1 Hr 56 minutes, R for abundant stabbings and slashings.
Fair Value of Last Night in Soho: $15.00. While not a game changer for the ghost mystery genre, it’s a ripping good film with an abundance of Edgar Wright’s signature style.
TL, DR: Fashion design student finds a cheap flat (due to being haunted) and begins to believe there’s a serial killer loose in Soho.
A Potent Parable about Nostalgia: Nostalgia is the central theme of the film. Protagonist ingenue Eloise (Thomasin McKenzie) is as twee as twee can be, all self-made clothes and Kinks b-sides. She’s essentially a Wes Anderson character dropped into a Dario Argento film. Owing to her being rustic and quiet, she doesn’t fit in with university life, and rapidly moves to a cheap room being sublet in the Soho neighborhood.
And there, she begins dreaming of Sandie (Anya Taylor-Joy), a beautiful starlet in Swinging London. She has glamour, adventure, a burgeoning life in the London music/theatre scene, and a handsome boyfriend (Matt Smith). But things start going sour and sinister and sleazy. And Eloise comes to believe she’s sleeping in a dead girl’s bed.
Much like Hot Fuzz and At the World’s End, the central moral of the film is in the futility of going back towards the past.
Who Will Like This Film? British people who enjoy giallo cinema, albeit with more emphasis on style than slaughter. It’s a love letter to London, in many ways.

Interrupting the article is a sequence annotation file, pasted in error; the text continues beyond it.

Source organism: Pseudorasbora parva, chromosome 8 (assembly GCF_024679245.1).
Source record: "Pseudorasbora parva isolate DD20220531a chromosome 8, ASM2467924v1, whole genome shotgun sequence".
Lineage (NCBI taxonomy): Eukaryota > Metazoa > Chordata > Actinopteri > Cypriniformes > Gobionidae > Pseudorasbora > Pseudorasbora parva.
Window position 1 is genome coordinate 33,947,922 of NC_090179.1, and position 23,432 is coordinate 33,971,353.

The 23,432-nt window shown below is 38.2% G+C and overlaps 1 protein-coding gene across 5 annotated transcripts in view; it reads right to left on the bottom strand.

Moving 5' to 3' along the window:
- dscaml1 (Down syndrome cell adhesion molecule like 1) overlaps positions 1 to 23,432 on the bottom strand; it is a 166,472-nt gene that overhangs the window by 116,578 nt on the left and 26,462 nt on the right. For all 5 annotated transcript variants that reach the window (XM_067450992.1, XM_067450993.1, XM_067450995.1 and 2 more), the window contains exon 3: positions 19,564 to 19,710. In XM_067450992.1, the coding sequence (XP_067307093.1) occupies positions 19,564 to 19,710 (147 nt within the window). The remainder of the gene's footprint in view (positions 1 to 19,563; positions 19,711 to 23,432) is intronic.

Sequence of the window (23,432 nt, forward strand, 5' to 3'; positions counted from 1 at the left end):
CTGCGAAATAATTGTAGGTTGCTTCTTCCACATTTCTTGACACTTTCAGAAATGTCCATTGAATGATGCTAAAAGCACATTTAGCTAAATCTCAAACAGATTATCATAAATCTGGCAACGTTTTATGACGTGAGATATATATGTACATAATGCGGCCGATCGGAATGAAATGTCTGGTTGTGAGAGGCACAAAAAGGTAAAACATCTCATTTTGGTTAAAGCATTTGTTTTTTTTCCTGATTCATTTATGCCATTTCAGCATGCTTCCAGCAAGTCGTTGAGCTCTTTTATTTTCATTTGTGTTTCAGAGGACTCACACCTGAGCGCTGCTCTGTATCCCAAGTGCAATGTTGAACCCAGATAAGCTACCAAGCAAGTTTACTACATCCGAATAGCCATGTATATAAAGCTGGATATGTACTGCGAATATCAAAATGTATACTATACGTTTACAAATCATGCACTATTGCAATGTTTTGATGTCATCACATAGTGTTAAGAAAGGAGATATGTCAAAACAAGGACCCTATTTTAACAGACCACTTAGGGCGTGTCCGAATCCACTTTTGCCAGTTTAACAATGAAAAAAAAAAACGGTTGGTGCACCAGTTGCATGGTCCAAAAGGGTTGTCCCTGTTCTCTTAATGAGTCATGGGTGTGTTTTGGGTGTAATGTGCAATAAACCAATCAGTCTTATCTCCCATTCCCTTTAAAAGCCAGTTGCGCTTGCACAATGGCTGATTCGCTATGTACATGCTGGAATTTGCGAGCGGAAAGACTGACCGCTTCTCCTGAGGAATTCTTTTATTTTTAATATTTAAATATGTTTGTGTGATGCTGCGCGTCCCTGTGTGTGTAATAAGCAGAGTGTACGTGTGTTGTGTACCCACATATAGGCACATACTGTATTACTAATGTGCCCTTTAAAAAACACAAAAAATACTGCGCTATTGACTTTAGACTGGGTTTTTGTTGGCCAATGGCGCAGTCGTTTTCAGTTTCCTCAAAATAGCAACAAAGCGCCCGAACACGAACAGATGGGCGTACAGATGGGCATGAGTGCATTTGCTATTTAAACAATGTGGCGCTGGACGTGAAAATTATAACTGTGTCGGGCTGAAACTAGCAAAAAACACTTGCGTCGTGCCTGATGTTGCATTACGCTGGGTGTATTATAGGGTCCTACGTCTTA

Who Will Not Like This Film? It’s a very British film, with an abundance of British slang. Not quite as thick as a Guy Ritchie film, but some of the finer points may elude an American audience. Also, it takes a while to build up- and the beginning really hits a lot of cliches (along the lines of Sixth Sense and Stir of Echoes) before Wright starts to really play with and twist the cliches. Also, it’s not as comedic as Wright’s other films, so those looking for humor will be disappointed.
A Little Less Action, a Little More Conversation: Another demerit for this film is that it doesn’t spend a lot of time building emotional weight to the characters. It’s too busy in moving the plot along, and as such, it doesn’t really explore some potentially rich sub-themes. For example, I kept expecting Eloise’s grandmother to turn up for some critical clue or exposition; or hoping that there’d be more building on the parallels to Suspiria and The Neon Demon. I’m just saying that plenty of other film-makers have done more with the theme of nobody listening to the concerns of young women- Leigh Wannell (Invisible Man) and Ari Aster, to cite some recent works.
And that’s why this film is merely good and not great. It’s a solid piece, definitely a fine choice for a horror movie marathon, but it’s not something beyond what we’ve already known. But kudos nonetheless- even Edgar Wright’s lesser works are still a cut above most of what you can find at the box office.
P.S., Buy the Soundtrack– if there’s one thing that’s absolutely impeccable, as usual, it’s Edgar Wright’s soundtrack for this film It’s a Dusty Springfield heavy slice of Northern Soul and mid-60s lounge music, and if that’s your bag it’s a rich well of sonic references.